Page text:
Since assisting with this musical, this passage has become the most important Bible passage to me. I have often turned to these words when dealing with challenges in my life. This passage has spoken to me when I feel unloved or unworthy of being loved. When doubts about my faith have arisen, this passage echoes in my mind. Asked what is the most important thing to know about God and I will answer by quoting these words attributed to the writer of the letter to the Romans.
From my perspective, these are the only words a person truly needs to know when thinking about their relationship with God. My reasoning is that if there is NOTHING which can separate us from the love of God, why worry.
Our world tries to convince us that we can never measure up to what God wants. Churches have even made the mistake of saying that the only way to be in relationship with God is by following a list of rules. People have told others that their actions, words, thoughts, lives are unfit for the love of God. Criteria has been established in some faith communities to determine who qualifies to be a member based on the color of their skin, their financial status, their sexuality, their type of work, their background. To all of those with this approach to Christianity, I say it is time to read your Bible again and specifically this passage.
The writer makes it very clear here that no power upon the earth, no spiritual being, no aspects of our lives are capable of removing us from the love of God. We are not even capable of doing this for ourselves. God loves us completely as demonstrated through the life of Jesus the Christ.
Believe this good news and live accordingly!
Throughout time, I have had the pleasure of reading some amazing books regarding faith and faith journeys. A few of my favorites are The Chronicles of Narnia, The Shack, and Too Busy Not to Pray. Each of these books have given me wonderful insights and amazing motivation. A key aspect of these books is that they are each told in creative ways from the perspective of a person on their own faith journey. This journey is revealed in the pages of their stories. Through this, they have demonstrated the meaning of evangelism.
Many people are resistant to the term, evangelism. Much of this resistance stems from negative experiences which they have had in life when a person tries to aggressively communicate their beliefs to the one listening. Within that communication there may exist words that are easily perceived as threats or attempts to generate fear in order to get the listener to adopt the beliefs being presented. Many Christians do not wish to be associated with this type of behavior, so they shy away from the term evangelism or evangelizing.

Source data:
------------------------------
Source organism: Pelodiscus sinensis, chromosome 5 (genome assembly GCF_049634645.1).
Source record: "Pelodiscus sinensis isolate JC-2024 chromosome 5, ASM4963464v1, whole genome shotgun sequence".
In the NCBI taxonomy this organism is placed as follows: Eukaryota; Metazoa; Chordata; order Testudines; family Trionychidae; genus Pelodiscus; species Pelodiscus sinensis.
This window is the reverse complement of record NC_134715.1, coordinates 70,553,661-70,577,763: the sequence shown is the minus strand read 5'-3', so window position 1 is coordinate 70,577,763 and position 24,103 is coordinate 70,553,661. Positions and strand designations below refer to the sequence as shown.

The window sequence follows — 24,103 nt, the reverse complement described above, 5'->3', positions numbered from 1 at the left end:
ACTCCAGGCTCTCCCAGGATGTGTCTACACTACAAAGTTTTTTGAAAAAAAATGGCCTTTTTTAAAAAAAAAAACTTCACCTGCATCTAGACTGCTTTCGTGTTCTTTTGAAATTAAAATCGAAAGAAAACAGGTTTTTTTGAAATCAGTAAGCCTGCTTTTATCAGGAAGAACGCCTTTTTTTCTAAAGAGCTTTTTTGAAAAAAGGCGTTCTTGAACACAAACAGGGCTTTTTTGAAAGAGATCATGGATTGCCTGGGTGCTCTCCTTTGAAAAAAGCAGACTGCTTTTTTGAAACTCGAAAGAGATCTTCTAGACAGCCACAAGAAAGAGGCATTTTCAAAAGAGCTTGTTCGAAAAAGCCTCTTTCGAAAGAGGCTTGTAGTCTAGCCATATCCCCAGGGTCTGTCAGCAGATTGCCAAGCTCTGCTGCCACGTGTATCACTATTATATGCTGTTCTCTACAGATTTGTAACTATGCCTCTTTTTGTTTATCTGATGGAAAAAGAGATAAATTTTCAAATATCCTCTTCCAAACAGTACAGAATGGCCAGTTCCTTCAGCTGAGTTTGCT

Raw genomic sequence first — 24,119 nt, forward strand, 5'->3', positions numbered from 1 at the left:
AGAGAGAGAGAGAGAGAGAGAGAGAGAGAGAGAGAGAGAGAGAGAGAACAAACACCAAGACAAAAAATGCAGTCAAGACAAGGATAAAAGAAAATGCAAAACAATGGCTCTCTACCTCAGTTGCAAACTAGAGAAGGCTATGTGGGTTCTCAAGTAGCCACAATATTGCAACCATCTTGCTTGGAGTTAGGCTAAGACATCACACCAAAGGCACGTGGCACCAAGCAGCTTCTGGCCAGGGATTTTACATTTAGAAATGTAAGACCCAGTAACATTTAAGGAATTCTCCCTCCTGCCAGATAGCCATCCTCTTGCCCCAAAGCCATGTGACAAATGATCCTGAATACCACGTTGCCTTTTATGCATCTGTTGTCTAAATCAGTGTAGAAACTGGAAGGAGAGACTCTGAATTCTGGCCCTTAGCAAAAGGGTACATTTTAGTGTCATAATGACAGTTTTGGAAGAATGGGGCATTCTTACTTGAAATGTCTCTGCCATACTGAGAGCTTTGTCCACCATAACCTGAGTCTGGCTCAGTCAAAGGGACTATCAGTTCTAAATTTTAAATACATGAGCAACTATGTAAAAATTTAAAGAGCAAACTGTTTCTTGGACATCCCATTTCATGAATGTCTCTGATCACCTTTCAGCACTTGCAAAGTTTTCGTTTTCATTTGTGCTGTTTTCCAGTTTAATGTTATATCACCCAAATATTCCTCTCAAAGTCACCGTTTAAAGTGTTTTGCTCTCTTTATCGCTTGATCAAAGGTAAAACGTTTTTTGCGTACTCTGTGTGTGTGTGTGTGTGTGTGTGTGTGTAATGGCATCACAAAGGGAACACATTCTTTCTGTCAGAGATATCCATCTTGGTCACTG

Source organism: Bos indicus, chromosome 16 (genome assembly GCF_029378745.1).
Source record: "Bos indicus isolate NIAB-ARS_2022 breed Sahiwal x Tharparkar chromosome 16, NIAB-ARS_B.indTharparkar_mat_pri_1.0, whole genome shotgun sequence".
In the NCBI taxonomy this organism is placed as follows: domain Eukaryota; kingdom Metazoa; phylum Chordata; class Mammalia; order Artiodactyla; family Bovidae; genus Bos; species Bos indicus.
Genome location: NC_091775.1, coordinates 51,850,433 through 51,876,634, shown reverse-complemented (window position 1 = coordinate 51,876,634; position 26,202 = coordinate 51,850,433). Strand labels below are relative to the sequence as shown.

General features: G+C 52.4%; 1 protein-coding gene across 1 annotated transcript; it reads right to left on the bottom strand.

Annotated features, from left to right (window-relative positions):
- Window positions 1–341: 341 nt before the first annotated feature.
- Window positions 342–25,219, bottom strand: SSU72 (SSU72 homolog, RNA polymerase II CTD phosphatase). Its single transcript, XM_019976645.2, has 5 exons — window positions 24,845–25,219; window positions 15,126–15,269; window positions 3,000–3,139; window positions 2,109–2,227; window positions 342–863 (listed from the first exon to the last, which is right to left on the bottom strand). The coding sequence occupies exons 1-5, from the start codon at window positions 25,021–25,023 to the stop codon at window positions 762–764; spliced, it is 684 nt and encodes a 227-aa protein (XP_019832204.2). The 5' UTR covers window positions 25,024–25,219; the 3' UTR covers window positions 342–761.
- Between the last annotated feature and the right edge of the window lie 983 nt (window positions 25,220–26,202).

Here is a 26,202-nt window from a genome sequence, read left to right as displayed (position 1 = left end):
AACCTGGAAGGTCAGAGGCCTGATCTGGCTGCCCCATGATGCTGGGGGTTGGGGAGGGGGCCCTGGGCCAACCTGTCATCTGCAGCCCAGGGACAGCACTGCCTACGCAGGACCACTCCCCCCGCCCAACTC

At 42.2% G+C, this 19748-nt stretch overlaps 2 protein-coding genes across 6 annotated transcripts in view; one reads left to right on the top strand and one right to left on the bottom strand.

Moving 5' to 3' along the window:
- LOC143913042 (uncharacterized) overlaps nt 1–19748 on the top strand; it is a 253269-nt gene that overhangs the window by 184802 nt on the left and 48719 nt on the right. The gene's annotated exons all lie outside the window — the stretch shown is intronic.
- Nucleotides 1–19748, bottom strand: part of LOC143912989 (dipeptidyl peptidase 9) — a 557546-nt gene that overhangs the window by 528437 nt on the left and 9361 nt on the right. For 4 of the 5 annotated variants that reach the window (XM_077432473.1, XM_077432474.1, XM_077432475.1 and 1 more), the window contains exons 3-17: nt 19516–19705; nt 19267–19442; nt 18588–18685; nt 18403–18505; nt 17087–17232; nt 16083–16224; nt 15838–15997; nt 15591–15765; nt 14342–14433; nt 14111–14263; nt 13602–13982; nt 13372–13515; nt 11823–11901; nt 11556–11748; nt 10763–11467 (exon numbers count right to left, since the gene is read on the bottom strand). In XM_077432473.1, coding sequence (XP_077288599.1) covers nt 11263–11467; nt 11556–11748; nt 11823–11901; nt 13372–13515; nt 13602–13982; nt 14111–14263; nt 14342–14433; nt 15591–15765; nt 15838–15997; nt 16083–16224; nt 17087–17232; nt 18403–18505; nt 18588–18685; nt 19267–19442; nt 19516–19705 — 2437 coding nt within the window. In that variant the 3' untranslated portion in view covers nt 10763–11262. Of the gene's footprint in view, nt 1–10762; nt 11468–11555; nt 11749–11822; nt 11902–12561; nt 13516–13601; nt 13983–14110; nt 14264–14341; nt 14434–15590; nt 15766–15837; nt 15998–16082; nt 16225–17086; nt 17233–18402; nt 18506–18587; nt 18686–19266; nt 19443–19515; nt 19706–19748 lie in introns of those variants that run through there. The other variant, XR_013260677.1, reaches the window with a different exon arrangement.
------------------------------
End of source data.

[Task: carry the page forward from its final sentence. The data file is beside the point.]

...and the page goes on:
In truth, evangelism is actually sharing the good news found in the message of Jesus Christ. The best way of communicating this good news, the love of God extended to everyone as exemplified in Christ’s death and resurrection, is by sharing a person’s own faith journey with another. This is exactly what the authors of the books I mentioned above did for various reasons. In this manner, there is no pushing beliefs on others since each person decides if they read the book or not. There is no fear or threat found in the pages of these books. Instead, they share a story and in the process invite others to explore and discover the Good News.
Here we have an excellent example of what every believer is called to do in their life. Every believer is asked to share their own story. The manner in which the individual may choose to share the story is based on the gifts and talents of that person. There is no special formula which must be followed. Just share. In each of our faith stories there is inspiration and motivation.